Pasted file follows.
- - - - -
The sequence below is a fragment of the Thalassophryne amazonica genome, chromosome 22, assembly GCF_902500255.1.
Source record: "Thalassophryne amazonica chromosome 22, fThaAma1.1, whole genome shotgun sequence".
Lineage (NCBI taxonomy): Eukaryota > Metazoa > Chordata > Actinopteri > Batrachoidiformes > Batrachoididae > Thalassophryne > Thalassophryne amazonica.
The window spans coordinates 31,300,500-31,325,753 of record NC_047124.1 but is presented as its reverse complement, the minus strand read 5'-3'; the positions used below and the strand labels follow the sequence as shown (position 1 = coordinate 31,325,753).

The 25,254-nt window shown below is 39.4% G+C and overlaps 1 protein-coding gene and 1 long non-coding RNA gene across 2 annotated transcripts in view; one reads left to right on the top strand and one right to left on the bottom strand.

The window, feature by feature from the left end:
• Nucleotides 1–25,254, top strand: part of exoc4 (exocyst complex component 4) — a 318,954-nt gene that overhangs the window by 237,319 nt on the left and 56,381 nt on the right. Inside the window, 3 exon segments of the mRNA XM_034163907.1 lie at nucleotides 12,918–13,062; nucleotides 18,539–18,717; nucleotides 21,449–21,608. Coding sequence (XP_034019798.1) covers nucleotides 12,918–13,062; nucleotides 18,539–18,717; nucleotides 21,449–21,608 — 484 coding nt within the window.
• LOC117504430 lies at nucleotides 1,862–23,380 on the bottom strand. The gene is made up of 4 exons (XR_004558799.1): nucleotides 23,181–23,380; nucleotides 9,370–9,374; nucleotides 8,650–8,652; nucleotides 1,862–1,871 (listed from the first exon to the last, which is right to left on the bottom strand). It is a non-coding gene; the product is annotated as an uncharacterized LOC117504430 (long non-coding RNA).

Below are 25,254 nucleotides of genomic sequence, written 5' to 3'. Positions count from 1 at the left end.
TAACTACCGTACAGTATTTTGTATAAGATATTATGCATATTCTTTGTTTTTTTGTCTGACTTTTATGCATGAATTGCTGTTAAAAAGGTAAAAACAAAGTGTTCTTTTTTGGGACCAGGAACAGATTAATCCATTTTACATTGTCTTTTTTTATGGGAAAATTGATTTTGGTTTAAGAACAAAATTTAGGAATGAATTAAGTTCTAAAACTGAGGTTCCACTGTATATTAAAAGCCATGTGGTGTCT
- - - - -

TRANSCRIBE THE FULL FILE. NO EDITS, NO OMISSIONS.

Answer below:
The sequence below is a fragment of the Thalassophryne amazonica genome, chromosome 22, assembly GCF_902500255.1.
Source record: "Thalassophryne amazonica chromosome 22, fThaAma1.1, whole genome shotgun sequence".
Lineage (NCBI taxonomy): Eukaryota > Metazoa > Chordata > Actinopteri > Batrachoidiformes > Batrachoididae > Thalassophryne > Thalassophryne amazonica.
The window spans coordinates 31,300,500-31,325,753 of record NC_047124.1 but is presented as its reverse complement, the minus strand read 5'-3'; the positions used below and the strand labels follow the sequence as shown (position 1 = coordinate 31,325,753).

The 25,254-nt window shown below is 39.4% G+C and overlaps 1 protein-coding gene and 1 long non-coding RNA gene across 2 annotated transcripts in view; one reads left to right on the top strand and one right to left on the bottom strand.

The window, feature by feature from the left end:
• Nucleotides 1–25,254, top strand: part of exoc4 (exocyst complex component 4) — a 318,954-nt gene that overhangs the window by 237,319 nt on the left and 56,381 nt on the right. Inside the window, 3 exon segments of the mRNA XM_034163907.1 lie at nucleotides 12,918–13,062; nucleotides 18,539–18,717; nucleotides 21,449–21,608. Coding sequence (XP_034019798.1) covers nucleotides 12,918–13,062; nucleotides 18,539–18,717; nucleotides 21,449–21,608 — 484 coding nt within the window.
• LOC117504430 lies at nucleotides 1,862–23,380 on the bottom strand. The gene is made up of 4 exons (XR_004558799.1): nucleotides 23,181–23,380; nucleotides 9,370–9,374; nucleotides 8,650–8,652; nucleotides 1,862–1,871 (listed from the first exon to the last, which is right to left on the bottom strand). It is a non-coding gene; the product is annotated as an uncharacterized LOC117504430 (long non-coding RNA).

Below are 25,254 nucleotides of genomic sequence, written 5' to 3'. Positions count from 1 at the left end.
TAACTACCGTACAGTATTTTGTATAAGATATTATGCATATTCTTTGTTTTTTTGTCTGACTTTTATGCATGAATTGCTGTTAAAAAGGTAAAAACAAAGTGTTCTTTTTTGGGACCAGGAACAGATTAATCCATTTTACATTGTCTTTTTTTATGGGAAAATTGATTTTGGTTTAAGAACAAAATTTAGGAATGAATTAAGTTCTAAAACTGAGGTTCCACTGTATATTAAAAGCCATGTGGTGTCT